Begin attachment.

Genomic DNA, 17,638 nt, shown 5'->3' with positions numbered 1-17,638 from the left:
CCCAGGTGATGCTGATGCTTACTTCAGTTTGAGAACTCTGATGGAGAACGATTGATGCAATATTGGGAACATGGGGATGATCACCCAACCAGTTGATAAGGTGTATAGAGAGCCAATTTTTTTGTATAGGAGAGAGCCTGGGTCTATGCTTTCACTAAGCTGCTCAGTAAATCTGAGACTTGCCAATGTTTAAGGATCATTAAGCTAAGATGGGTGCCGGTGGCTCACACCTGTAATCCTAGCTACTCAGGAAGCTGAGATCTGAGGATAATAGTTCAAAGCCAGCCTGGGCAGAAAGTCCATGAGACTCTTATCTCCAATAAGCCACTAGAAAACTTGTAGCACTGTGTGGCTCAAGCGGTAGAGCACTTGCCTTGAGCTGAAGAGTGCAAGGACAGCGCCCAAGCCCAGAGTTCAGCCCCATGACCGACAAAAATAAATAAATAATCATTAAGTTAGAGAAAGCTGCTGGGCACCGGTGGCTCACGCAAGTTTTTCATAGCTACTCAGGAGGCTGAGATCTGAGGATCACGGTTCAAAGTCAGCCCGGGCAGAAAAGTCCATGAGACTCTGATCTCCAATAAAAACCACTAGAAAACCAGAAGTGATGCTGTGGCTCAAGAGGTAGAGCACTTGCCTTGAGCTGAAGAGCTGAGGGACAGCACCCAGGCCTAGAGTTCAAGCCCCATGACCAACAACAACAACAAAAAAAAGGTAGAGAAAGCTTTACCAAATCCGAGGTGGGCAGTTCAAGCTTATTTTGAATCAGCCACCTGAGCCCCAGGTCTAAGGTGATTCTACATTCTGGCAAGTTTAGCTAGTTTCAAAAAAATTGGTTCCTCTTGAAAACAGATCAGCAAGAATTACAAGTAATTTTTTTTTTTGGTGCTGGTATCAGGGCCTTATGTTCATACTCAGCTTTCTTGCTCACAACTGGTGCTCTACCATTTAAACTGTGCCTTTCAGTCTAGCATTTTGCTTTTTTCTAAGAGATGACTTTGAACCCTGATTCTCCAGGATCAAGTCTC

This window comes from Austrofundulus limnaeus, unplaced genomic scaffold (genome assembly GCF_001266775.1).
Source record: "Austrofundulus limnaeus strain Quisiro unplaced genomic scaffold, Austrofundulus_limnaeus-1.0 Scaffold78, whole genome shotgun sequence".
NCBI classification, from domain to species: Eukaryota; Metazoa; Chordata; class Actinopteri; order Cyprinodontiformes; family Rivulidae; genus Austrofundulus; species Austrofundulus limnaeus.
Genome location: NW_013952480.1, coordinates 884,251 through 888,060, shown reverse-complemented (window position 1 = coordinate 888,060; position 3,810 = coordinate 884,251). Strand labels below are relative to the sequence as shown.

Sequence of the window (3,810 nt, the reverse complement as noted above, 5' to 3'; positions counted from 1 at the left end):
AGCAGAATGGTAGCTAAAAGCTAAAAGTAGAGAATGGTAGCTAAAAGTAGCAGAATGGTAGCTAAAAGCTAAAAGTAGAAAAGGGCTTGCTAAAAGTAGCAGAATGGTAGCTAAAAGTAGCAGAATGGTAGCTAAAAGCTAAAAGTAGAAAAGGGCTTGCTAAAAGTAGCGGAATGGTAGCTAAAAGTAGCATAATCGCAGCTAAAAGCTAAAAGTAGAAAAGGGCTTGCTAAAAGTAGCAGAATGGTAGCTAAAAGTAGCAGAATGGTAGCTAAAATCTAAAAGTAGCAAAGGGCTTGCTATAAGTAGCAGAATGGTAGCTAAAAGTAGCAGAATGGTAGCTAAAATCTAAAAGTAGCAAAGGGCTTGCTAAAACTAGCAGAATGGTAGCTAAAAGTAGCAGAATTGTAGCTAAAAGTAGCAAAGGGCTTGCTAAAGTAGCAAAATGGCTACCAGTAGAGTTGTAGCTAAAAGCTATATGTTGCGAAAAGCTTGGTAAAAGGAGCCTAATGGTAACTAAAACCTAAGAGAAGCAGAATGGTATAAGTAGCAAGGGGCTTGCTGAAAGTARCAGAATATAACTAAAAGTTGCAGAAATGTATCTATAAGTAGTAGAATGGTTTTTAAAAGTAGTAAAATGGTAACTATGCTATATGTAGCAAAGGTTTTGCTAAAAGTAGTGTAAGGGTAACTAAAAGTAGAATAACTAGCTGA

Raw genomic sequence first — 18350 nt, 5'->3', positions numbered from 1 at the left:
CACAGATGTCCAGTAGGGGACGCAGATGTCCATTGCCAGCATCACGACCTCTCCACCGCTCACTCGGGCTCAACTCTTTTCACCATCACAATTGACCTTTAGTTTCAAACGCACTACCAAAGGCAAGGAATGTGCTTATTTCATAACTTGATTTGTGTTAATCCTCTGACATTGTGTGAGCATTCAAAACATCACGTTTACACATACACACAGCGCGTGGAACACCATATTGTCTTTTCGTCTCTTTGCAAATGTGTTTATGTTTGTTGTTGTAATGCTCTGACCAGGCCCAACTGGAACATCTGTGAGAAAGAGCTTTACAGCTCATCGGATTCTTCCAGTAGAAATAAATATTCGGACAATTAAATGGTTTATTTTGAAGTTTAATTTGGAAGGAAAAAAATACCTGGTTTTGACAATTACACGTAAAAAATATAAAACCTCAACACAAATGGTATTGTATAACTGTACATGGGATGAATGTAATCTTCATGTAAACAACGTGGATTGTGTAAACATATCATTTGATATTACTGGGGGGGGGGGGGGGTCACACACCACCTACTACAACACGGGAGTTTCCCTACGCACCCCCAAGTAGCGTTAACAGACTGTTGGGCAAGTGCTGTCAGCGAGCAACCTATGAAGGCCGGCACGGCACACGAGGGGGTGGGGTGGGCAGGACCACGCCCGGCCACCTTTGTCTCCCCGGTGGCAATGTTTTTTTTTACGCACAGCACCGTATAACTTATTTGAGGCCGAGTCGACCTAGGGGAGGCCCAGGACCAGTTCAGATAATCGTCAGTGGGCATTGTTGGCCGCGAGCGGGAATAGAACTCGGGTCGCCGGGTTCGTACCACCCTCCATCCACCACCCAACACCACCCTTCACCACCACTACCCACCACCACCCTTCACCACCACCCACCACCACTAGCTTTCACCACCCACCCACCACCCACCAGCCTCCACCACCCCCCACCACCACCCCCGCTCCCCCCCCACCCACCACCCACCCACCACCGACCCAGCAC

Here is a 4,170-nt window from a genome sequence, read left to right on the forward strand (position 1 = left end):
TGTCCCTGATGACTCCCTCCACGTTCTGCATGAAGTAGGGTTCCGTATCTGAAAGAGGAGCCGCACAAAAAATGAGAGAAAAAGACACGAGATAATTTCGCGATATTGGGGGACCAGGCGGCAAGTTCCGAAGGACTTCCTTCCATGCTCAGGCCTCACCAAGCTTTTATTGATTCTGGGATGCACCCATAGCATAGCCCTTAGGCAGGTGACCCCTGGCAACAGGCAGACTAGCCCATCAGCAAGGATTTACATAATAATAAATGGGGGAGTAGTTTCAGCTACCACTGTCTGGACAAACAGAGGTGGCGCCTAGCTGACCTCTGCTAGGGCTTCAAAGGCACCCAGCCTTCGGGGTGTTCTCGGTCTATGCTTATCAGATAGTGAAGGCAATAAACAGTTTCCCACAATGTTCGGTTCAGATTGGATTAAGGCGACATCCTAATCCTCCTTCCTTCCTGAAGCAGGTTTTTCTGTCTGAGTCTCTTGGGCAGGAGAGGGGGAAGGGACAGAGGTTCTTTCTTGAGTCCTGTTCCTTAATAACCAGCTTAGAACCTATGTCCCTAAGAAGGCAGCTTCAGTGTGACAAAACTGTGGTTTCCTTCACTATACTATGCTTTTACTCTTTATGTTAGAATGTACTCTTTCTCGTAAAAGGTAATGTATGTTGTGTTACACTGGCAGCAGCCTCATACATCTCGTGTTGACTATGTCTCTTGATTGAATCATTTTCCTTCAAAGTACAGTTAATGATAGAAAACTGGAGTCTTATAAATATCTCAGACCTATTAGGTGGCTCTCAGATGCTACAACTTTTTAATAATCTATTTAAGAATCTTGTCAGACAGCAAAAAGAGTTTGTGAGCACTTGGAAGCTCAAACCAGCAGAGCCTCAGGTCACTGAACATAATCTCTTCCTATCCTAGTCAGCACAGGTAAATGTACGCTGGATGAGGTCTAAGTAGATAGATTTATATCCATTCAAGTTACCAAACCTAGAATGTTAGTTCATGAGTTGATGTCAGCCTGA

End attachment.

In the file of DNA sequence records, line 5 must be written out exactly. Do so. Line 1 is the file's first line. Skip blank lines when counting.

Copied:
NCBI classification, from domain to species: Eukaryota; Metazoa; Chordata; class Actinopteri; order Cyprinodontiformes; family Rivulidae; genus Austrofundulus; species Austrofundulus limnaeus.